The Paris 2024 Olympic Games organizing committee this week outlined details of its plans for protecting next summer's opening ceremony from terrorism, drone attacks, and other potential risks.
France will deploy 35,000 security and military personnel to protect the July 26 opening of the Games, an event that will span 6 kilometers along the River Seine, with an estimated 600,000 spectators lining the route, reported the Associated Press news agency.
The event will be the first time an Olympic opening ceremony has not been held inside a stadium, with the extravagant parade set to include 160 boats carrying athletes and officials from more than 200 countries, and spectators lining streets and bridges in the heart of the French capital.
French Interior Minister Gerald Darmanin, Paris 2024 organizing committee president Tony Estanguet and Paris Mayor Anne Hidalgo detailed elements of the huge security plan for the ceremony at a news briefing in Paris this week.
There has been increased focus on security protocols around the ceremony and Games, due to renewed fears of terrorism and amid recent violent protests against pension reforms brought about by President Emmanuel Macron, reported Le Monde newspaper.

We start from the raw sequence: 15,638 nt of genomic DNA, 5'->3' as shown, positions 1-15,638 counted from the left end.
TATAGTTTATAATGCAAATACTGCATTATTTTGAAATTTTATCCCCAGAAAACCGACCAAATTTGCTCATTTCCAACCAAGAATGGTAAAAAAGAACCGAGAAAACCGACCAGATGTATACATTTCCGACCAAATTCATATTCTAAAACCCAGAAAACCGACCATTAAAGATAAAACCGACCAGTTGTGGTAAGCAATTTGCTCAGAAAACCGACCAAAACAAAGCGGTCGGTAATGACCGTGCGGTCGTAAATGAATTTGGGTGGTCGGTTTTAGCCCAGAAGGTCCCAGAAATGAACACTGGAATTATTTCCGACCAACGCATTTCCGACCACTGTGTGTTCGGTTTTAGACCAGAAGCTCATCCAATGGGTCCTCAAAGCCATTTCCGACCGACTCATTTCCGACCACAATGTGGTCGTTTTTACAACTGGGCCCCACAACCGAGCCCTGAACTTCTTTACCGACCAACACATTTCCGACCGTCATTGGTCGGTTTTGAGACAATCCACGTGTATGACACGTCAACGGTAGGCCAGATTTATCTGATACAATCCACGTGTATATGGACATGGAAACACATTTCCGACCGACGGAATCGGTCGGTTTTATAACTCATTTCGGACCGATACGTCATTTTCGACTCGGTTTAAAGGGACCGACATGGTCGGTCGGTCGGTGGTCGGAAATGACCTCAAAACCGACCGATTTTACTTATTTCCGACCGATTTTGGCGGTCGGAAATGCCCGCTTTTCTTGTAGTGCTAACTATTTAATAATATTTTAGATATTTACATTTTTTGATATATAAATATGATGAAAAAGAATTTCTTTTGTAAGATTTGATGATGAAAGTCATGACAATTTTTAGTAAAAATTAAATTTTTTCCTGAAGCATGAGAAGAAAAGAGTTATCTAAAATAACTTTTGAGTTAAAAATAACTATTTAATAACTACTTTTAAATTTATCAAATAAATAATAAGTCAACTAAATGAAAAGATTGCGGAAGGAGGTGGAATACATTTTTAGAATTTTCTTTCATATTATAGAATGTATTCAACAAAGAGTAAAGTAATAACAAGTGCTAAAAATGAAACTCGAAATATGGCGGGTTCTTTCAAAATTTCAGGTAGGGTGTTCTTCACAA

"Drones represent a totally new threat," said Darmanin. "We've done a lot of work on the classic threat, whether it's delinquents, whether it is a person armed with a weapon, a bomb.... We know how to detect and combat this threat.
"The arrival of drones loaded with explosives in the theater of civilian operations is new. There is no certainty this threat will materialize, but it is the hardest to stop."
Paris decided to make the city itself the focus of the opening ceremony, foregoing a stadium, and the usual song and dance performances that display national culture in such events.
Organizers have previously explained how the boats for each national delegation will be equipped with cameras to allow television and online viewers to see the athletes up close. The boats will wind their way from east to west, crossing through the center of Paris.
The parade will come to a stop at the Trocadero, near the Eiffel Tower, where the remaining elements of the Olympic protocol and final shows will take place.
"It's the biggest audience that France will ever have had, the most beautiful showcase," said Paris Olympic Games organizing committee president Estanguet.
"Our responsibility is to create dreams, to show how incredible this country is."
"The open and public character of this ceremony will enable hundreds of thousands of people to see it for free," added Hidalgo.
It's been reported that an extra 400 security cameras will be added to Paris streets during the Games, bringing the total to 4,400, which has raised privacy concerns, with critics believing the security infrastructure could become a permanent consequence of the Games, which are set to take place from July 26 to Aug 11.